That the Special Order made by the Electricity Commissioners under the Electricity (Supply) Acts, 1882 to 1928, and confirmed by the Minister of Transport under the Electricity (Supply) Act, 1919, for increasing the borrowing powers of the
Central Electricity Board, which was presented on the 29th day of May, 1930, be approved."—[Mr. Herbert Morrison.]
Motion made, and Question proposed,
That the Special Order made by the Electricity Commissioners under the Electricity (Supply) Acts, 1882 to 1928, and confirmed by the Minister of Transport under the Electricity (Supply) Act, 1919, in respect of part of the rural district of Godstone, in the county of Surrey, and for the amendment of the Sevenoaks and District Electric Lighting Order, 1913, which was presented on the 29th day of May, 1930, be approved."—[Mr. Herbert Morrison.]
§ Mr. MUGGERIDGE
I am sorry that this important matter, affecting a large number of people, both now and for many years to come, should come on at this late hour. I feel bound to call attention to the fact that it is proposed to give to a company a very valuable franchise which I think is not strictly necessary. The company is described as the Sevenoaks and District Electricity Company, Limited, but it is a subsidiary of a very much larger concern which already has a great deal of power and a great deal of territory to exploit, both in and outside London. That company, I need scarcely say, is the County of London Electric Supply Company. Another company is also concerned. The power supply that is to be used in the districts covered by this Order comes to the Sevenoaks and District Electricity Company from the West Kent Electricity Company, which is another satellite of the parent company, the County of London Company. The position is that the power supplied by the Sevenoaks Company is obtained by it from the West Kent Company, which in its turn obtains it from the County of London Electricity Supply Company. All three probably get their pickings out of it, and, by the time the consumer ultimately gets it, the price is necessarily increased. I suggest that it is deplorable that these matters should come up at this late hour, and that a thing of this kind should be given away in this manner. I do not know what recourse I have except to make my protest for this valuable franchise has been disposed of in this way and comes to the House at a moment when so many Members are absent and the interests of the public are so badly looked after. The Order of this little Sevenoaks Dis- 796 trict Company very largely extends the territory covered. It takes in no fewer than six parishes, and the whole of the district covered by the extension of the powers possessed by this little company spreads from Croydon almost to East Grinstead, a total length of 14 miles, with an average width of five or six miles. That is an important area and, although it misses out Redhill and one or two other places, it brings in many districts whose population is increasing year by year.
I have here a map of the whole district, and it is really significant of what is going on. The part coloured green was the districts already covered by powers given to the company and to other private companies. Those marked yellow, little cases in the desert of green, are where local authorities have powers. They have produced power under extraordinarily successful conditions. They have produced cheaper than the companies and distributed it at a very much lower price, and it is now proposed to hand over these vast districts coloured green step by step—this is only one of the many such orders—and companies which, although they are restricted as far as the price of generation is concerned, are not restricted so far as the price charged to consumers is concerned. These districts are being given away with a freedom that I should not have expected. The population of London is ceasing to live in the crowded centres and is getting out more and more to the hills and more salubrious parts of the home counties, and these districts, which were unconsidered trifles from the electricity point of view, a few years ago, have become of extraordinary importance to the exploiter of a public demand of this character. Before the population gets there the companies are getting well dug in, and when the population goes there wanting electricity, when the grid will be the sole supplier, they will be able to stand between the cheap supply, which the country has co-operated in producing, and the consumer, who will be dependent entirely upon their monopoly. I protest with all my power against the granting of this power to this company. It could have been stopped, and I regret very sincerely that it has not been stopped.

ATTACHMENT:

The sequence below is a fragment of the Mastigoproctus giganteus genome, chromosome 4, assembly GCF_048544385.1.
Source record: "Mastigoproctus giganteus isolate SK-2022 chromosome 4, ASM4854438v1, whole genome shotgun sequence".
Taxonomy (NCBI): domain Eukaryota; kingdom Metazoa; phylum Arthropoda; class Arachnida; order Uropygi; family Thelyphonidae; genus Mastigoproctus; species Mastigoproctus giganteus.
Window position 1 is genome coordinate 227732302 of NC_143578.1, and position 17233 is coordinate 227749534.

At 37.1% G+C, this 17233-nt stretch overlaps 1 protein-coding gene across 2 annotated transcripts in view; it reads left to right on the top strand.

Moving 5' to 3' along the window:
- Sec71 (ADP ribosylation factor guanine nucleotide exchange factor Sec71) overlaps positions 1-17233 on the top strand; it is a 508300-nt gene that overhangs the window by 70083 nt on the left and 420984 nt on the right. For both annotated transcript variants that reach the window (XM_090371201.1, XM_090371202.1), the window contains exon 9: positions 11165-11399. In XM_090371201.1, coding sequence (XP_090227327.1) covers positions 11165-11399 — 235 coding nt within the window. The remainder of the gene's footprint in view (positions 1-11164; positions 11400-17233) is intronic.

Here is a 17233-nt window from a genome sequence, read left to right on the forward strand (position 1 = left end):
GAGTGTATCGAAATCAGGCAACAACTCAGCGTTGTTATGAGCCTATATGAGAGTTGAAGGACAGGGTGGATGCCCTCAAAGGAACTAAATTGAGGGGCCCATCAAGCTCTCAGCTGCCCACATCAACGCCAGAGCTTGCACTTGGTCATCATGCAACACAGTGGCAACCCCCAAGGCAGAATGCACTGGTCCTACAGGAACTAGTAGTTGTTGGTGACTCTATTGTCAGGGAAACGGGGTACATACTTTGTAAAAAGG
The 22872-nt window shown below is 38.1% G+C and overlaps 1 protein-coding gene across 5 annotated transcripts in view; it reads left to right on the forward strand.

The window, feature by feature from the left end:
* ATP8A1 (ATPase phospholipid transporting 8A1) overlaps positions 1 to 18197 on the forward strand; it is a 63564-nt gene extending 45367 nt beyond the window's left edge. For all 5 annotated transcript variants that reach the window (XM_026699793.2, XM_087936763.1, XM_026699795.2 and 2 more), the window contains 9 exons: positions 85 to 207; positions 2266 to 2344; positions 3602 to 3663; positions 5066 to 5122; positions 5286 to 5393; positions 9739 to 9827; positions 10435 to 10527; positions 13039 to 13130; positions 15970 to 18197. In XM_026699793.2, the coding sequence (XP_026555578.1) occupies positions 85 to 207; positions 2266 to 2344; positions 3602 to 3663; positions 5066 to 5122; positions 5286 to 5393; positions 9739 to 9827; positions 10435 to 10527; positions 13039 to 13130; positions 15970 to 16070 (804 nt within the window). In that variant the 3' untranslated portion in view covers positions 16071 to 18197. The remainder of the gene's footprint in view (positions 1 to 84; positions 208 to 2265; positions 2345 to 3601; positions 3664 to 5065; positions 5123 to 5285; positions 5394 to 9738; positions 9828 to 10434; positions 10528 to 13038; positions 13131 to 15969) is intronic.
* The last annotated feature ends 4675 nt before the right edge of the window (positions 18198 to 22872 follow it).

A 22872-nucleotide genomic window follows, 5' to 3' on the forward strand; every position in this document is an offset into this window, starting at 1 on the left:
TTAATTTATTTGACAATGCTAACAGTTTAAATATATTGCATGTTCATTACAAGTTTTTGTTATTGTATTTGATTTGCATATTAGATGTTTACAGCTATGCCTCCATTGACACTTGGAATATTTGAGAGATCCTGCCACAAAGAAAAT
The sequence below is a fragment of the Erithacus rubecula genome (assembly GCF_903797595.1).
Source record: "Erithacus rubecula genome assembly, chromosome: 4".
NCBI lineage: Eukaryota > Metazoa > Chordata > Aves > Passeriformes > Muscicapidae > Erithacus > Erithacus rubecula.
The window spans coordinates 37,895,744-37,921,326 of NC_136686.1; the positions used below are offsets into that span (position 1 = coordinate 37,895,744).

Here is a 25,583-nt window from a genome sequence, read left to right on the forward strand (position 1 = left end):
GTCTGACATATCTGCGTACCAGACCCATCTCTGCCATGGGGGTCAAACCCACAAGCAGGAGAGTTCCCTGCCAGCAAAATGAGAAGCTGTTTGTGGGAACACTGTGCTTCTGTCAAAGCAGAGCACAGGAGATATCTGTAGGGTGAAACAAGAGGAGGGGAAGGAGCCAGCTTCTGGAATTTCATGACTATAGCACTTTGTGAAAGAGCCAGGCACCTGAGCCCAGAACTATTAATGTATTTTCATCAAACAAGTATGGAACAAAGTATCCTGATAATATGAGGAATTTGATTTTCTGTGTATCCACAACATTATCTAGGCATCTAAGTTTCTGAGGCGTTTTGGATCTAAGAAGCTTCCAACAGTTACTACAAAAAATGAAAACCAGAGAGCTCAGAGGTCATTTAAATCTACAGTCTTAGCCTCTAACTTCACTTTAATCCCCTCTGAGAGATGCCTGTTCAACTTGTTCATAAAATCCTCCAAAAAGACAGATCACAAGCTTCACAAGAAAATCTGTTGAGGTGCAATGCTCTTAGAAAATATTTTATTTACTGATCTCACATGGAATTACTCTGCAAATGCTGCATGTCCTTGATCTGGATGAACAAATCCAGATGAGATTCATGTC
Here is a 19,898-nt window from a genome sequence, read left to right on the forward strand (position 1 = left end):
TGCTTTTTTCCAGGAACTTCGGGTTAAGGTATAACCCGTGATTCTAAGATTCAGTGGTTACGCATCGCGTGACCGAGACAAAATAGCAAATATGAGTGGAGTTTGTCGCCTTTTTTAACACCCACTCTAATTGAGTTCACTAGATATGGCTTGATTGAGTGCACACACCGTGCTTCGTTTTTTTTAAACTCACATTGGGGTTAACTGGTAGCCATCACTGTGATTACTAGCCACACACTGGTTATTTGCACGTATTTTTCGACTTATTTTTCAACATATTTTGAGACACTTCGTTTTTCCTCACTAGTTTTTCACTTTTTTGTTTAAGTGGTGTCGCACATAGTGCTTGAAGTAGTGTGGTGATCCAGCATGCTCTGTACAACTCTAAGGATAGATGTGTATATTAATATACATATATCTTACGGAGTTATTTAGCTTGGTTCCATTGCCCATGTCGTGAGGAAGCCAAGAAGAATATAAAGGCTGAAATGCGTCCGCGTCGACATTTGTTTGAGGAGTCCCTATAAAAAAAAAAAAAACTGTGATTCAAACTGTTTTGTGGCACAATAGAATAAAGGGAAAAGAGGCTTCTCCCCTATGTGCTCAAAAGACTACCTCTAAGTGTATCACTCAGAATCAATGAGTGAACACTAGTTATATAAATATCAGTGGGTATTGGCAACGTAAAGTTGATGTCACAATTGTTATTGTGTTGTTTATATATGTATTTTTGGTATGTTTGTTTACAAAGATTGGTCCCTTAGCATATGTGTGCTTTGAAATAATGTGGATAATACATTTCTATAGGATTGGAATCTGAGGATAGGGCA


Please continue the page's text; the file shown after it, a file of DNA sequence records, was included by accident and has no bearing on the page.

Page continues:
I shall be told there is no alternative. There is an alternative. Parliament has 797 provided against the exact contingency that has arisen. It has established by Statute Joint Electricity Authorities. Many of them do not function. But in London and the home counties the Joint Electricity Authority has come into existence and is beginning to function to some tune. The Authority is prepared to purchase rights in municipal undertakings, but some of the small authorities are not prepared to hand over their rights to this joint authority, which was expressly established by Parliament for the purpose of reserving for the public benefit these great public services instead of handing them over to companies. The Joint Electricity Authority is there, ready to supply these districts. It has been negotiating as part of a big plan it has drawn up. Now, by the action of the Minister in providing this Order and in the Company having got it, the plan is entirely spoiled. I have made my protest. While public rights are given away in this reckless manner, I shall not cease to bring the matter to the attention of the House.
Mr. ERNEST WINTERTON
As one who resides in the district mentioned by the hon. Member who has just spoken, I beg to associate myself with his protest. I have, for a very long time, been anxious to get electricity cheap, but I find it impossible to do so. I see no immediate prospect of obtaining it, under the proposals now made. I urge upon the Minister of Transport that, if he is anxious to get legislation through, he would do well to look more fully and deeply into this matter. I regret that my hon. Friend is not going to divide the House upon it. If the Minister were to investigate the case, I am sure he would feel constrained to take the opinion of the authorities concerned, and that he would do something to delay bringing about this bad proposal. I think it very unfortunate, at this late hour, and under these circumstances, that we are apparently going to have a scheme that is, I am sure, against the interests of the people who live in the area concerned.